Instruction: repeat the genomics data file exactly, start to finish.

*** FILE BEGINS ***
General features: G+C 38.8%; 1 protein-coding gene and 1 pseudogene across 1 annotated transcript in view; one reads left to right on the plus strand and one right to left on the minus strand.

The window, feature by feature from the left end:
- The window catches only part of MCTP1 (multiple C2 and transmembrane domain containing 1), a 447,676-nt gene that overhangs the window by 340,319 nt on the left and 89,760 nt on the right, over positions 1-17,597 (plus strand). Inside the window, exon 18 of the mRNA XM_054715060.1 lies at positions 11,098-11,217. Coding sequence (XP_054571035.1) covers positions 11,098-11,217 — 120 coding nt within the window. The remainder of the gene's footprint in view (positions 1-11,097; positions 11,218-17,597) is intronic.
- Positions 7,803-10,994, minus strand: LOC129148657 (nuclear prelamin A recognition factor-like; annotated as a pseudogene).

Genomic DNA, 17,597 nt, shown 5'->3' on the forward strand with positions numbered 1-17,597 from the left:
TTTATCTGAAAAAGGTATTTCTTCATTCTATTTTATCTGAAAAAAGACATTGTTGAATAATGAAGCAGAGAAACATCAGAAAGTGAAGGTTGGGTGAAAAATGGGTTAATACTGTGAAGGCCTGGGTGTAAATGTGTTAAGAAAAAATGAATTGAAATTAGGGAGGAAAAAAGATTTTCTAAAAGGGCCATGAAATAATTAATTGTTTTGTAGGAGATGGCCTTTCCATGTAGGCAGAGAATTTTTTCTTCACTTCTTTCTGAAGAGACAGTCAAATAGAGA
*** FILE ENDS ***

General features: G+C 38.8%; 1 protein-coding gene and 1 pseudogene across 1 annotated transcript in view; one reads left to right on the plus strand and one right to left on the minus strand.

The window, feature by feature from the left end:
- The window catches only part of MCTP1 (multiple C2 and transmembrane domain containing 1), a 447,676-nt gene that overhangs the window by 340,319 nt on the left and 89,760 nt on the right, over positions 1-17,597 (plus strand). Inside the window, exon 18 of the mRNA XM_054715060.1 lies at positions 11,098-11,217. Coding sequence (XP_054571035.1) covers positions 11,098-11,217 — 120 coding nt within the window. The remainder of the gene's footprint in view (positions 1-11,097; positions 11,218-17,597) is intronic.
- Positions 7,803-10,994, minus strand: LOC129148657 (nuclear prelamin A recognition factor-like; annotated as a pseudogene).

Genomic DNA, 17,597 nt, shown 5'->3' on the forward strand with positions numbered 1-17,597 from the left:
TTTATCTGAAAAAGGTATTTCTTCATTCTATTTTATCTGAAAAAAGACATTGTTGAATAATGAAGCAGAGAAACATCAGAAAGTGAAGGTTGGGTGAAAAATGGGTTAATACTGTGAAGGCCTGGGTGTAAATGTGTTAAGAAAAAATGAATTGAAATTAGGGAGGAAAAAAGATTTTCTAAAAGGGCCATGAAATAATTAATTGTTTTGTAGGAGATGGCCTTTCCATGTAGGCAGAGAATTTTTTCTTCACTTCTTTCTGAAGAGACAGTCAAATAGAGA